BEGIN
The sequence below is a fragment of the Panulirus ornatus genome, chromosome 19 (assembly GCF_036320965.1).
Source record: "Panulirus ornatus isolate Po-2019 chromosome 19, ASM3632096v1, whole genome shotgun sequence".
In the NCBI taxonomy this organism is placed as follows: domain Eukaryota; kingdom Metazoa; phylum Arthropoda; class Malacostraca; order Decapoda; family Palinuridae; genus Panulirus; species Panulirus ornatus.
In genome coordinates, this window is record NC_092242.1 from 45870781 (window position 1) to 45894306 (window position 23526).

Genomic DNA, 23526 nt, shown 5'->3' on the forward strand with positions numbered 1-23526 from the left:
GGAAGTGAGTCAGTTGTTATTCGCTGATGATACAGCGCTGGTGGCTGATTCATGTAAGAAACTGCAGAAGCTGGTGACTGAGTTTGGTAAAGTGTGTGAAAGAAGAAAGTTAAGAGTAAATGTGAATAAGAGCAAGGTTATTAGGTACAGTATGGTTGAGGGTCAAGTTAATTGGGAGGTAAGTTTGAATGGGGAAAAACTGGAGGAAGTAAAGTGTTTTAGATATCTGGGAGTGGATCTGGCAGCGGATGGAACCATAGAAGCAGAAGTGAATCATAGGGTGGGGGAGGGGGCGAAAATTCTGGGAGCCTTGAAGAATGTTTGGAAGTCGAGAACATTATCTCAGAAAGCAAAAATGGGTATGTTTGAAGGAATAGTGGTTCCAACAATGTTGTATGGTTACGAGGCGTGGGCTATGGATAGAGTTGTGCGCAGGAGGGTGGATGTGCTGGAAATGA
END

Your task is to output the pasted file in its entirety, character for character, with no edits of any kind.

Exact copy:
The sequence below is a fragment of the Panulirus ornatus genome, chromosome 19 (assembly GCF_036320965.1).
Source record: "Panulirus ornatus isolate Po-2019 chromosome 19, ASM3632096v1, whole genome shotgun sequence".
In the NCBI taxonomy this organism is placed as follows: domain Eukaryota; kingdom Metazoa; phylum Arthropoda; class Malacostraca; order Decapoda; family Palinuridae; genus Panulirus; species Panulirus ornatus.
In genome coordinates, this window is record NC_092242.1 from 45870781 (window position 1) to 45894306 (window position 23526).

Genomic DNA, 23526 nt, shown 5'->3' on the forward strand with positions numbered 1-23526 from the left:
GGAAGTGAGTCAGTTGTTATTCGCTGATGATACAGCGCTGGTGGCTGATTCATGTAAGAAACTGCAGAAGCTGGTGACTGAGTTTGGTAAAGTGTGTGAAAGAAGAAAGTTAAGAGTAAATGTGAATAAGAGCAAGGTTATTAGGTACAGTATGGTTGAGGGTCAAGTTAATTGGGAGGTAAGTTTGAATGGGGAAAAACTGGAGGAAGTAAAGTGTTTTAGATATCTGGGAGTGGATCTGGCAGCGGATGGAACCATAGAAGCAGAAGTGAATCATAGGGTGGGGGAGGGGGCGAAAATTCTGGGAGCCTTGAAGAATGTTTGGAAGTCGAGAACATTATCTCAGAAAGCAAAAATGGGTATGTTTGAAGGAATAGTGGTTCCAACAATGTTGTATGGTTACGAGGCGTGGGCTATGGATAGAGTTGTGCGCAGGAGGGTGGATGTGCTGGAAATGA